Send to

Choose Destination
See comment in PubMed Commons below
Circulation. 1998 Jun 16;97(23):2307-15.

Apoptosis and related proteins in different stages of human atherosclerotic plaques.

Author information

Department of Pathology, A.Z. Middelheim, Antwerp, Belgium.



The transition of a fatty streak into an atherosclerotic plaque is characterized by the appearance of focal and diffuse regions of cell death. We have investigated the distribution of apoptotic cell death and apoptosis-related proteins in early and advanced atherosclerotic lesions.


Human atherosclerotic plaques were studied by whole-mount carotid endarterectomy specimens (n=18). This approach allowed comparison of adaptive intimal thickenings, fatty streaks, and advanced atherosclerotic plaques of the same patient. The fatty streaks differed from adaptive intimal thickenings by the presence of BAX (P<0.01), a proapoptotic protein of the BCL-2 family. Both regions were composed mainly of smooth muscle cells (SMCs), and macrophage infiltration was low and not different. Apoptosis, as detected by DNA in situ end labeling (terminal deoxynucleotidyl transferase end labeling [TUNEL] and in situ nick translation) was not present in these regions. Apoptosis of SMCs and macrophages, however, was present in advanced atherosclerotic plaques that were present mainly in the carotid sinus. A dense infiltration of macrophages (5.8+/-3% surface area) was present in these advanced atherosclerotic plaques. Cytoplasmic remnants of apoptotic SMCs, enclosed by a cage of thickened basal lamina, were TUNEL negative and remained present in the plaques as matrix vesicles.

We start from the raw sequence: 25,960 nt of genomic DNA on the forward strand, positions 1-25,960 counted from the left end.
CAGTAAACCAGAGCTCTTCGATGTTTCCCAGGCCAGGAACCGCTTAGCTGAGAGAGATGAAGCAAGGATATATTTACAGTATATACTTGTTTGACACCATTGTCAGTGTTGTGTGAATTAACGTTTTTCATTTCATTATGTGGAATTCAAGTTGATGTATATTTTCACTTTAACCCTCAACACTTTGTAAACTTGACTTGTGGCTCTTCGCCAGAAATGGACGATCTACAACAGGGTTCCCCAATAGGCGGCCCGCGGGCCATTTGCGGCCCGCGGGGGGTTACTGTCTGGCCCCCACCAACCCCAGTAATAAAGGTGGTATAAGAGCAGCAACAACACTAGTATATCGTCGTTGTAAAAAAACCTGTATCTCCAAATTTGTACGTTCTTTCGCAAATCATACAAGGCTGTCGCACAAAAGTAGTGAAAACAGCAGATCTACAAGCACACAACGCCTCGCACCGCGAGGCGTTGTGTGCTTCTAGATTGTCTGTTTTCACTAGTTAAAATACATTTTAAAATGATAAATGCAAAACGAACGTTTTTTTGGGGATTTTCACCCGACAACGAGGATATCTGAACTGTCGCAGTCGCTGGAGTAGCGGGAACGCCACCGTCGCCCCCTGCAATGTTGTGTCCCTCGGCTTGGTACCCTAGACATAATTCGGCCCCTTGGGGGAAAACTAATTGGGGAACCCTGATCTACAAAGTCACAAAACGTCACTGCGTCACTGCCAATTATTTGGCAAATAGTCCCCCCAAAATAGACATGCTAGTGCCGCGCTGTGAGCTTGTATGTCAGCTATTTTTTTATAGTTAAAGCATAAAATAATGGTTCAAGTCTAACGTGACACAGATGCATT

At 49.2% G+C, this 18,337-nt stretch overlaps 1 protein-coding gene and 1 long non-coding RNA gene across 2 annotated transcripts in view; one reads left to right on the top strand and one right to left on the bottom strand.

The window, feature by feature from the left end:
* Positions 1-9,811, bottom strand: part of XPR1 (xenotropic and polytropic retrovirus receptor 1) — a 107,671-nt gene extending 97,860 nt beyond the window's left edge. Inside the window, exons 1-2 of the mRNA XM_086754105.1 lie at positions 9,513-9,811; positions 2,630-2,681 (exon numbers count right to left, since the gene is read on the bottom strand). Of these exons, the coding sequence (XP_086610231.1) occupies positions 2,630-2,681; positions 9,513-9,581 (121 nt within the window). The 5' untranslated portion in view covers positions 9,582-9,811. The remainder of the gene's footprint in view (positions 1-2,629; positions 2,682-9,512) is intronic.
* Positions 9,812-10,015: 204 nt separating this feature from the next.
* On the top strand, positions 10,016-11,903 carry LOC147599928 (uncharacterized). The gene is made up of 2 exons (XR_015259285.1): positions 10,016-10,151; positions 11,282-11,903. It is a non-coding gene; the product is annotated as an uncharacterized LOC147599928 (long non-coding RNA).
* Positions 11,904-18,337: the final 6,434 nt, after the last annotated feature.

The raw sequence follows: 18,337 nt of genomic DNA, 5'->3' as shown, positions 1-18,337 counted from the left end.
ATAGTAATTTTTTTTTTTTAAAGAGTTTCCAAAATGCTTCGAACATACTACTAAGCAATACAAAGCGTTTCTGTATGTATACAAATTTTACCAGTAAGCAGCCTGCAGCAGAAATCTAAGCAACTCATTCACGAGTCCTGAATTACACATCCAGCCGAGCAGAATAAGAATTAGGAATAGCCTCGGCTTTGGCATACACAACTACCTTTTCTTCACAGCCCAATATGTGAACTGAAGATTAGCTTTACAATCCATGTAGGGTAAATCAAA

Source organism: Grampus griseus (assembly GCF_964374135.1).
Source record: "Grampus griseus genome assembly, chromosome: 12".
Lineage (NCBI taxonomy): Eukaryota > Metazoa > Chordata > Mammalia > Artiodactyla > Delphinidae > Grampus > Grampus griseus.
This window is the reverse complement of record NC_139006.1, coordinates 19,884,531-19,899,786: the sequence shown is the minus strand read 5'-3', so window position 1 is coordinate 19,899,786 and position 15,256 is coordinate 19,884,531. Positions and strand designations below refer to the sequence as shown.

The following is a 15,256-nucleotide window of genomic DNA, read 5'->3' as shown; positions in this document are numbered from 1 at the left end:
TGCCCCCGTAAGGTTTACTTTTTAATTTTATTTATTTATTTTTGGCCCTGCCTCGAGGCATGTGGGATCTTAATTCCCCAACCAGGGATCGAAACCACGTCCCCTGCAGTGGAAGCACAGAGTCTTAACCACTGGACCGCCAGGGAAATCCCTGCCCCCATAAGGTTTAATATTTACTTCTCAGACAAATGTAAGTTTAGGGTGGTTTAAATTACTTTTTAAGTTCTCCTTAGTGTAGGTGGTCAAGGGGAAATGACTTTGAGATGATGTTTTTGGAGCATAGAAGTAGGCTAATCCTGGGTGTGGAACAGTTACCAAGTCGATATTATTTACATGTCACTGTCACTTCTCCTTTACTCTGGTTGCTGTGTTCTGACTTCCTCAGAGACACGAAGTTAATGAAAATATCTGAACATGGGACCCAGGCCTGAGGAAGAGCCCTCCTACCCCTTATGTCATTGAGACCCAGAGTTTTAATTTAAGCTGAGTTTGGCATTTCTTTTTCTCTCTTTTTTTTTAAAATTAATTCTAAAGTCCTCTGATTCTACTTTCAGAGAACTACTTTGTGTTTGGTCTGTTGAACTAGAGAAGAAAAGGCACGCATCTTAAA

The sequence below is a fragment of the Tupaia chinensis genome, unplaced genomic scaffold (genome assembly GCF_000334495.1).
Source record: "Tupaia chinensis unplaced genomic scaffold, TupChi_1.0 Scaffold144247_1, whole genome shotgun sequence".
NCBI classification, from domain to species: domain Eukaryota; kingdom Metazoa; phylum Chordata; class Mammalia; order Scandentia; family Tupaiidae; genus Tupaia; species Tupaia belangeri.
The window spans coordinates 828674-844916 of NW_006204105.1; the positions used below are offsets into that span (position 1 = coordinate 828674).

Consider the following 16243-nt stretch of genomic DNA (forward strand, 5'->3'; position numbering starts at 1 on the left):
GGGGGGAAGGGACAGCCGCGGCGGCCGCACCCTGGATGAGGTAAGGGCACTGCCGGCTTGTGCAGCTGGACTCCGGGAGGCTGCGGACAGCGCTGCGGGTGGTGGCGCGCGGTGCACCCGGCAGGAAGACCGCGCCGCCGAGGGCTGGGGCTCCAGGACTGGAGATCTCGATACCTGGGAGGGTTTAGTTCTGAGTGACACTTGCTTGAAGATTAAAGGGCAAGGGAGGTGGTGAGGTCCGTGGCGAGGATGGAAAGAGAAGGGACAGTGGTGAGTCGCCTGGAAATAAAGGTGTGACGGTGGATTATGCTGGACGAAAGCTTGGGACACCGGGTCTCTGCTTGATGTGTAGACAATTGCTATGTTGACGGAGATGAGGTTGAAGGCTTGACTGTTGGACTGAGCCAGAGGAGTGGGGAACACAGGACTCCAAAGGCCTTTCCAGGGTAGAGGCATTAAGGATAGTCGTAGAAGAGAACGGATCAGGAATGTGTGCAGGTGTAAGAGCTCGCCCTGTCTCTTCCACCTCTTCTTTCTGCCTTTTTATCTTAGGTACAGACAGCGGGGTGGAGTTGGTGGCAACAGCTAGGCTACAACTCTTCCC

We conclude that SMCs within human fatty streaks express BAX, which increases the susceptibility of these cells to undergo apoptosis. The localization of these susceptible SMCs in the deep layer of the fatty streaks could be important in our understanding of the transition of fatty streaks into atherosclerotic plaques, which are characterized by regions of cell death. Matrix vesicles are BAX-immunoreactive cytoplasmic remnants of fragmented SMCs that can calcify and may be considered the graves of SMCs that have died in the plaques.

[Indexed for MEDLINE]
Free full text
PubMed Commons home

PubMed Commons

How to join PubMed Commons

    Supplemental Content

    Full text links

    Icon for HighWire
    Loading ...
    Support Center